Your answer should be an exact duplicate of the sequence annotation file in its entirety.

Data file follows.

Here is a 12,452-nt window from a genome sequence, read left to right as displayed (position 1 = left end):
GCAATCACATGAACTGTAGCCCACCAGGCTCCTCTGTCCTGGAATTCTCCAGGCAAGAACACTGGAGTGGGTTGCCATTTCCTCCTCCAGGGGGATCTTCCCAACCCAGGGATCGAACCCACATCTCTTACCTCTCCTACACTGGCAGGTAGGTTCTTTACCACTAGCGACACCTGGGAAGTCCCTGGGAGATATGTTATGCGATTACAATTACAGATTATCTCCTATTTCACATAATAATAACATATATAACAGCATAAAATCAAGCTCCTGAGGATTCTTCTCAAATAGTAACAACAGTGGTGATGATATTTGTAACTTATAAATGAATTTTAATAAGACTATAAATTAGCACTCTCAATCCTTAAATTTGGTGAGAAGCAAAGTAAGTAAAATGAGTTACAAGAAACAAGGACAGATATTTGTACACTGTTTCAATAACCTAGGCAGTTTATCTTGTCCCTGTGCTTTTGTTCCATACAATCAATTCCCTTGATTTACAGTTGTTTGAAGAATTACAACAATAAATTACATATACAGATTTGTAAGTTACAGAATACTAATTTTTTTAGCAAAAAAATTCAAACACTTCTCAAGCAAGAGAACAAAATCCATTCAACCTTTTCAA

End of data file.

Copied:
Here is a 12,452-nt window from a genome sequence, read left to right as displayed (position 1 = left end):
GCAATCACATGAACTGTAGCCCACCAGGCTCCTCTGTCCTGGAATTCTCCAGGCAAGAACACTGGAGTGGGTTGCCATTTCCTCCTCCAGGGGGATCTTCCCAACCCAGGGATCGAACCCACATCTCTTACCTCTCCTACACTGGCAGGTAGGTTCTTTACCACTAGCGACACCTGGGAAGTCCCTGGGAGATATGTTATGCGATTACAATTACAGATTATCTCCTATTTCACATAATAATAACATATATAACAGCATAAAATCAAGCTCCTGAGGATTCTTCTCAAATAGTAACAACAGTGGTGATGATATTTGTAACTTATAAATGAATTTTAATAAGACTATAAATTAGCACTCTCAATCCTTAAATTTGGTGAGAAGCAAAGTAAGTAAAATGAGTTACAAGAAACAAGGACAGATATTTGTACACTGTTTCAATAACCTAGGCAGTTTATCTTGTCCCTGTGCTTTTGTTCCATACAATCAATTCCCTTGATTTACAGTTGTTTGAAGAATTACAACAATAAATTACATATACAGATTTGTAAGTTACAGAATACTAATTTTTTTAGCAAAAAAATTCAAACACTTCTCAAGCAAGAGAACAAAATCCATTCAACCTTTTCAA